That followed daily newspaper Munhwa Ilbo reporting on Tuesday that the two countries were already in talks to announce a permanent end to the officially declared military conflict between them.
Ahead of a summit next week between North Korean premier Kim Jong Un and South Korean President Moon Jae-in, lawmakers from the neighboring states were thought to be negotiating the details of a joint statement that could outline an end to the confrontation.
Kim and Moon could also discuss returning the heavily fortified demilitarized zone separating them to its original state, Munhwa Ilbo said.
Pyongyang and Seoul have technically been at war since the 1950-1953 Korean conflict ended with a truce — and not a peace treaty. Geopolitical tensions have occasionally flared up since the armistice, although both countries have so far managed to avoid another devastating conflict.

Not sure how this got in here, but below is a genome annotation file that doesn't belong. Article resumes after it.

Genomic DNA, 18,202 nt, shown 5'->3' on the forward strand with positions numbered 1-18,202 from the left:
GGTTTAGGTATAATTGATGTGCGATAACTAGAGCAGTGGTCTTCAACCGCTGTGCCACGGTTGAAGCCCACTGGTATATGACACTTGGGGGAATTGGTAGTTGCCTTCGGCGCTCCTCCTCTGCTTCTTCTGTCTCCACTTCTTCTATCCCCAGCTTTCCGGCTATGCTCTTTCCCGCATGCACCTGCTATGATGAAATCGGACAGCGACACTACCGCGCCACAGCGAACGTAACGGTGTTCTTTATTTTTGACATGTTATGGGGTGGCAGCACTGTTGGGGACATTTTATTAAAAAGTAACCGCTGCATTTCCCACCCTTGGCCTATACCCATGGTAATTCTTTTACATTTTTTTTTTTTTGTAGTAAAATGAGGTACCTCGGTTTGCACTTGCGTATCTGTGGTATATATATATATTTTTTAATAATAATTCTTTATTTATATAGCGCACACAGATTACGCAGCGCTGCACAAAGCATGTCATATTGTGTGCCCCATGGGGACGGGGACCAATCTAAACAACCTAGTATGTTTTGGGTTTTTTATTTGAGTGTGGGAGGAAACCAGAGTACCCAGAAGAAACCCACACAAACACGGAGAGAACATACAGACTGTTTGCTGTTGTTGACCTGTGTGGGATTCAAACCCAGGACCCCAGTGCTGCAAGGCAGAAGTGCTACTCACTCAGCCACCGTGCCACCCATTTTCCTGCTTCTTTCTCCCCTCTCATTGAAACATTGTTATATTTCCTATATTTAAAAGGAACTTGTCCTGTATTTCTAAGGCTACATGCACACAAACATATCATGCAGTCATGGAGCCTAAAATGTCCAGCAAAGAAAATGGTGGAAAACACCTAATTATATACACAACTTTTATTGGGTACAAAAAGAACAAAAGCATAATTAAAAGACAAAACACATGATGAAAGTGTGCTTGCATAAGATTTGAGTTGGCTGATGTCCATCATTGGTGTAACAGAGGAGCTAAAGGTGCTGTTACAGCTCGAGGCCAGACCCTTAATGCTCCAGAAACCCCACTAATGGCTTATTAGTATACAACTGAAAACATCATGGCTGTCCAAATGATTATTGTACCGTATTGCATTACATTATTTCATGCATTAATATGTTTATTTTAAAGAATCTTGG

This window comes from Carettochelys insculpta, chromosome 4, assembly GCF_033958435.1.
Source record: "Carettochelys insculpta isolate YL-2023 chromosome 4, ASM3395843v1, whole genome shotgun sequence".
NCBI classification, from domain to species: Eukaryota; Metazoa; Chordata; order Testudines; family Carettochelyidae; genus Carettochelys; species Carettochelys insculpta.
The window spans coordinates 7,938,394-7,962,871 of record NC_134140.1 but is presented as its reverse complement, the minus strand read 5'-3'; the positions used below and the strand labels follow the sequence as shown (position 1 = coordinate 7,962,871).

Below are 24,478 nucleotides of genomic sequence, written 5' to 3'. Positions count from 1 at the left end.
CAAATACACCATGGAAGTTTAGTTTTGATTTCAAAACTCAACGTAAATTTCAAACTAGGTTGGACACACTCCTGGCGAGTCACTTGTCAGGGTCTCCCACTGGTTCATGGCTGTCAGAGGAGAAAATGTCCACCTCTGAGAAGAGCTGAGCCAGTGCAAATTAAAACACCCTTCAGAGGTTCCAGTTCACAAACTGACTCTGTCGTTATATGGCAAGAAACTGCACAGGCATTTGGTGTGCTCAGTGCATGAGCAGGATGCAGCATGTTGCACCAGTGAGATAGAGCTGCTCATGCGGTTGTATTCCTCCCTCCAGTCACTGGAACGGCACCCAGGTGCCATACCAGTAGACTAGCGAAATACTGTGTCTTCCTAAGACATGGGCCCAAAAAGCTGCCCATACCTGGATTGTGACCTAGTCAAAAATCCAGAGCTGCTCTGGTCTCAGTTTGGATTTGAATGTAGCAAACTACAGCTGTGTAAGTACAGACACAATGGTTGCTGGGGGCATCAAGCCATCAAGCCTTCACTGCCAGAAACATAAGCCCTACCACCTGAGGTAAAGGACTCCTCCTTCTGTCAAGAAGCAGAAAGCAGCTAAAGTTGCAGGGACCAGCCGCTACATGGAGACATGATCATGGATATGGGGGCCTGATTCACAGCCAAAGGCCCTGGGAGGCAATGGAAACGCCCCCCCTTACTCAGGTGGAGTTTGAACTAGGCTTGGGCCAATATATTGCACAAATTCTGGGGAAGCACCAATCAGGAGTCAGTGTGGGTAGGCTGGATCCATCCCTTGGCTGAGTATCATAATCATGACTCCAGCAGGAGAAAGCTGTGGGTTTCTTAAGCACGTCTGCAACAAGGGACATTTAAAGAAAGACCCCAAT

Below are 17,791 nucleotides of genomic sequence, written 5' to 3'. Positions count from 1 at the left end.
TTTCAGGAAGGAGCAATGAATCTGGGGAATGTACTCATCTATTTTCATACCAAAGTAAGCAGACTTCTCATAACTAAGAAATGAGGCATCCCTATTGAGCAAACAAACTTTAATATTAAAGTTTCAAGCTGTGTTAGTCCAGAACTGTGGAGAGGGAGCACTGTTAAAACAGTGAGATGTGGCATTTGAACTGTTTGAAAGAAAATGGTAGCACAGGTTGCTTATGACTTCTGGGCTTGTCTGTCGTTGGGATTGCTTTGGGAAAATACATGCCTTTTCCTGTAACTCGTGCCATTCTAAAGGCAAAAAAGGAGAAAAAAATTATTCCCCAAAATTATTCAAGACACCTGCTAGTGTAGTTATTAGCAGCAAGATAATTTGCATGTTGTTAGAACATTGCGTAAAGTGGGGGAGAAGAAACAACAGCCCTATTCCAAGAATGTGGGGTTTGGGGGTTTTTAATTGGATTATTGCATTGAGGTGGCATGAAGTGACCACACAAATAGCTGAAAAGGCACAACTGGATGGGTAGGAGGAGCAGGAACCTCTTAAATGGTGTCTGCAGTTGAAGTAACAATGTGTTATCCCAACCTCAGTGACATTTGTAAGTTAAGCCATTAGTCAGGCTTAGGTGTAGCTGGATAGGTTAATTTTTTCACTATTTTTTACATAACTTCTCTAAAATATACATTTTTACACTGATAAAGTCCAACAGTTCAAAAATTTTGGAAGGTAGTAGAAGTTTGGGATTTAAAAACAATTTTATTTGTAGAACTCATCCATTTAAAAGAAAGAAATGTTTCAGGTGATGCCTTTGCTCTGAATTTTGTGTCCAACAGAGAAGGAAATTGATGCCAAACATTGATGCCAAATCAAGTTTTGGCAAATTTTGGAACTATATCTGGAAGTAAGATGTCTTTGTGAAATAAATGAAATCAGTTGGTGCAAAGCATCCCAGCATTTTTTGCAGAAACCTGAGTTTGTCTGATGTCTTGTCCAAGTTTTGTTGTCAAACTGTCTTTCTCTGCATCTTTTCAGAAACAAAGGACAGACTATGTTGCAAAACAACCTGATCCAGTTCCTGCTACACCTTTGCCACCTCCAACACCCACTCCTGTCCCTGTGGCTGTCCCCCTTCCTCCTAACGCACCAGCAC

A successful summit between the Koreas later this month could help pave the way for a meeting between Kim and President Donald Trump. The U.S. president and North Korean leader are poised to hold talks in late May or June, according to the Korean Central News Agency (KCNA).
Despite the talk of a potential peace agreement, there may be some technical roadblocks to such a deal.
For one, Pyongyang does not view Seoul as an authorized participant in peace talks, a former CIA official told CNBC.
"When I met with North Korean officials last year, they said that South Korea is not 'qualified' to participate in peace treaty negotiations because it didn't sign the armistice and didn't have wartime operational control of its forces," Bruce Klingner, senior research fellow of Northeast Asia at the Heritage Foundation, told CNBC.
"Technically, South Korea is not a signatory to the armistice and a peace treaty would require UN action," Klingner added. "The previous North Korean position has been for three parties – North Korea, China, and the U.S. — to sign a final peace treaty."
—CNBC's Amanda Macias and Reuters contributed to this report.